The Morgridge Fellows faculty development learning community — designed to further support community-engaged scholarship at UW by strengthening instructor practice, knowledge base, and partnership-building expertise — launched in 2018 and welcomes a fourth cohort in September. Please watch for a call to apply in the spring.

A Teaching Award for Excellence in Community-Based Learning was established in 2018.

All four Divisional Committees recently updated tenure guidelines to recognize Scholarly Activity that Enhances the Wisconsin Idea (linked here).

UW-Madison’s campus wide Civic Action Plan includes a new push to help instructors prepare students for working in communities. Our “Community Engagement Preparation” resources, including custom workshops as well as online modules, develop intellectual and cultural humility needed to sustain equitable partnerships.

During the pandemic, Stanford’s “Pathways” model on our COVID-19 Resource page is one way to think about expanding on the typical volunteer-type model, and other resources will help with finding virtual engagement opportunities.

UniverCity Alliance & UniverCity Year Program

The UniverCity Alliance is a network of leaders from across campus hosted at the Center on Wisconsin Strategy, UW’s think-and-do center on “high-road” (see here for definition) development, which treats better shared prosperity, environmental sustainability, and competent democratic government as necessary complements, not tragic tradeoffs, in our lives together. UCA serves as a front door for local governments interested in making these better places together. Nearly all schools and colleges are involved. We are always looking for new Advisory Board members.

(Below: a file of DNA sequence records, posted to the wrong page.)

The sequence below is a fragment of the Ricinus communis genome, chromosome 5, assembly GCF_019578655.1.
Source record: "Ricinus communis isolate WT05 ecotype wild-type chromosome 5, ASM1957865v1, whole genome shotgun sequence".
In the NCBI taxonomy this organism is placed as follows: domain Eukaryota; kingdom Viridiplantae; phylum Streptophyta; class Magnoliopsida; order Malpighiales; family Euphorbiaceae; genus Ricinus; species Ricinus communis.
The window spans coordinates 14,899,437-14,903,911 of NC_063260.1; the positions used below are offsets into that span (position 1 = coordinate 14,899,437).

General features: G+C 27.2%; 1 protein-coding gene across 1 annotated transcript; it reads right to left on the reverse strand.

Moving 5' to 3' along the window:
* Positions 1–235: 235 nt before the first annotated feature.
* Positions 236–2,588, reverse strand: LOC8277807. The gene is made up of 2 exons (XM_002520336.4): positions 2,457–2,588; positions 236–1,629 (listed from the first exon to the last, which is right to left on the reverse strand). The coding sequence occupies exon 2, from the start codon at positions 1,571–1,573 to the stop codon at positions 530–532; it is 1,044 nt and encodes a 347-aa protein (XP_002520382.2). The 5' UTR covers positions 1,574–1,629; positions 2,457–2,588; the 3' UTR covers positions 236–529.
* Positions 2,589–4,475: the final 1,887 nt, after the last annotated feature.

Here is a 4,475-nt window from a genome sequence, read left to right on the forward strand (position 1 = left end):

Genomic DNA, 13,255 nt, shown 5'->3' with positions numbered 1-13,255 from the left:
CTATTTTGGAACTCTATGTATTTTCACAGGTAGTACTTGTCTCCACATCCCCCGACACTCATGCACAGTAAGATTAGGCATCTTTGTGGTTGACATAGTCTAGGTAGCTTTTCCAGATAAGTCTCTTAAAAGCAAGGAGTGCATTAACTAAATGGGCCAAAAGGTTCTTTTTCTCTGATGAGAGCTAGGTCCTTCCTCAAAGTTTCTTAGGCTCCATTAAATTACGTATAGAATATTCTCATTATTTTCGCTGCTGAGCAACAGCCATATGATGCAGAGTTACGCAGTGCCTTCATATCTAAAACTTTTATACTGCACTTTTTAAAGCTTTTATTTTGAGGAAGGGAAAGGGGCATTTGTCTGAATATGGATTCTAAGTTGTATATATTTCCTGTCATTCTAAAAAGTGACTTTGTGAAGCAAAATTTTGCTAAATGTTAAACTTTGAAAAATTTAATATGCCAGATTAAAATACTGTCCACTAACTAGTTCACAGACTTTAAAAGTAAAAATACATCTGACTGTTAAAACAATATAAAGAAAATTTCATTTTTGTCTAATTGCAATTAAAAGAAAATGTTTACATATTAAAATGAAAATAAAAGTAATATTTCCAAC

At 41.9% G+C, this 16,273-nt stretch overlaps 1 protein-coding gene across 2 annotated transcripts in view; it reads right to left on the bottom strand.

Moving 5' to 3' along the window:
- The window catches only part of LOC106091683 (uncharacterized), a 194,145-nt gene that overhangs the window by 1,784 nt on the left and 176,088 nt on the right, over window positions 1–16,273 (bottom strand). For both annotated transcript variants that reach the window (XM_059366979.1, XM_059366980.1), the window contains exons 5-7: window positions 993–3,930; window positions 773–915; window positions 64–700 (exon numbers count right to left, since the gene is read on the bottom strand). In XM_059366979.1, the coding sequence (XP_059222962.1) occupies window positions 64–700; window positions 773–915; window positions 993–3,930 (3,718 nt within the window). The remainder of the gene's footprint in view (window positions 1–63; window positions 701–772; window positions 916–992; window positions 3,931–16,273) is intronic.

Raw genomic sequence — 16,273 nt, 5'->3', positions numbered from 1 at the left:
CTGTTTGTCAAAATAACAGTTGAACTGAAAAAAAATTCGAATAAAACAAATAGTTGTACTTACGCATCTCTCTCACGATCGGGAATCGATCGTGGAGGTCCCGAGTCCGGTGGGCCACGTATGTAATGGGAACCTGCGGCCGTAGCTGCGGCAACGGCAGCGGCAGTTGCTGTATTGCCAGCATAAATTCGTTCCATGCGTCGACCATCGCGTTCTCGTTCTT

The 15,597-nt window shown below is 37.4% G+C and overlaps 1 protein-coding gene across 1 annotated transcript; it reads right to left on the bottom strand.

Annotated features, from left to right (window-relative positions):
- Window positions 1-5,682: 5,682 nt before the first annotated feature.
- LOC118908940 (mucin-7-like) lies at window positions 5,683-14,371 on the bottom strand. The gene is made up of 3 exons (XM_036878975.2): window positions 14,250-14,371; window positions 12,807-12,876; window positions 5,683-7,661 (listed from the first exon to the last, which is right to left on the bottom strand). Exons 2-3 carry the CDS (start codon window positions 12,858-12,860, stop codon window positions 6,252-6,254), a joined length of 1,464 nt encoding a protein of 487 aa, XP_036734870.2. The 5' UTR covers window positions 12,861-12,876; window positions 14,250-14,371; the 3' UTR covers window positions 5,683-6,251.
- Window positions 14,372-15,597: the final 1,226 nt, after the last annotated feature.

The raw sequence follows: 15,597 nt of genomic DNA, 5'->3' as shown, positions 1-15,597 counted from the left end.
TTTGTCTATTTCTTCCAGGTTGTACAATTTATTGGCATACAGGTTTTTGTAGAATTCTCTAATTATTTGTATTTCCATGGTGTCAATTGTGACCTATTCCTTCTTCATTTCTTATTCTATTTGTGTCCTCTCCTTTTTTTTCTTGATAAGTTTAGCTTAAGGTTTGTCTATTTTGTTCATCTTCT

Faculty can join the “Urban Futures Community of Practice” which is a network of scholars interested in applying their research and service toward cities and local governments. The community meets semesterly and hosts a lecture series. We have developed networks with other Big 10 universities interested in scholarship to improve urban areas through the Big 10 Academic Alliance “Community Engagement Network.” Faculty can also find networking opportunities through the Educational Partnerships for Innovations in Communities Network.

Faculty can also apply their teaching to a set of community-defined projects through the UniverCity Year program. We work with faculty to find projects that match their interests so their students can get practice-oriented experiences that meet community needs. Interested faculty should get in touch through this form. We also help connect faculty and students with research projects that have been developed by the community.

WISCIENCE

WISCIENCE the Wisconsin Institute for Science Education and Community Engagement, collaborates across and beyond campus to empower educators, advance science education and outreach, and broaden engagement in science, technology, engineering, and mathematics (STEM) for all. WISCIENCE promotes cross-college collaboration among university educators around issues in science education, offers a Teaching Fellows and Service Fellows training program for graduate students and postdoctoral scholars, and provides and coordinates mentor/mentee training for graduate students, postdocs, and faculty. WISCIENCE initiates and supports outreach efforts to improve K–12 science education, prepare future science undergraduates, and encourage general public engagement with the natural sciences.